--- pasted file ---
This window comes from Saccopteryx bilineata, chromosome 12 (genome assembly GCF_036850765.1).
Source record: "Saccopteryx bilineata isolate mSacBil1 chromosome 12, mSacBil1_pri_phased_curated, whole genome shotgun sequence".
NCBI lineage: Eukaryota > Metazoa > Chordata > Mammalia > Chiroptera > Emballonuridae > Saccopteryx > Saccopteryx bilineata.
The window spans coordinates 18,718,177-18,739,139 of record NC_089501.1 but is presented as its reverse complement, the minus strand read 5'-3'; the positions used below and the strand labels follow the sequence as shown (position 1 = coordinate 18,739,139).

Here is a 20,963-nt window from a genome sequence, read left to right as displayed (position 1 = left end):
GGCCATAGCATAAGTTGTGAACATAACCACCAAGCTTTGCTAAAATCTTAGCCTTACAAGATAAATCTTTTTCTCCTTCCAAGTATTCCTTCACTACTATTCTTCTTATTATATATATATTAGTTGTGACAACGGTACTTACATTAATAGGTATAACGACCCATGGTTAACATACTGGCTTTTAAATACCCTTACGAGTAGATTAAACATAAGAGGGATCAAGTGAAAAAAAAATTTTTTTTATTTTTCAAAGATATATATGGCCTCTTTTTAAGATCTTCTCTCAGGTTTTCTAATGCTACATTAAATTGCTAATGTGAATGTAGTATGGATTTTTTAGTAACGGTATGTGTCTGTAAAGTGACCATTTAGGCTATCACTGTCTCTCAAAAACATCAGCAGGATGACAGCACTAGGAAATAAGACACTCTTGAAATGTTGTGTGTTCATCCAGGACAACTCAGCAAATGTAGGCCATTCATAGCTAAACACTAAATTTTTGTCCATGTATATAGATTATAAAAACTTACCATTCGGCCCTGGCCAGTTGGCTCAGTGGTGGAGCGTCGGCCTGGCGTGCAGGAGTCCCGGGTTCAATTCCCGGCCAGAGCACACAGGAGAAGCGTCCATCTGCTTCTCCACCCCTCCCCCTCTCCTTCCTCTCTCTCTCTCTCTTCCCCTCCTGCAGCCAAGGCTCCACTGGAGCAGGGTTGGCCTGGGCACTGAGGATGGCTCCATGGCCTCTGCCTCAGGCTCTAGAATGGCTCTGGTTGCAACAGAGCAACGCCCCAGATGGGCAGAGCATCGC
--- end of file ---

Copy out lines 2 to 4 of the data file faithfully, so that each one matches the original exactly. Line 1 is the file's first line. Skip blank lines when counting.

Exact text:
Source record: "Saccopteryx bilineata isolate mSacBil1 chromosome 12, mSacBil1_pri_phased_curated, whole genome shotgun sequence".
NCBI lineage: Eukaryota > Metazoa > Chordata > Mammalia > Chiroptera > Emballonuridae > Saccopteryx > Saccopteryx bilineata.
The window spans coordinates 18,718,177-18,739,139 of record NC_089501.1 but is presented as its reverse complement, the minus strand read 5'-3'; the positions used below and the strand labels follow the sequence as shown (position 1 = coordinate 18,739,139).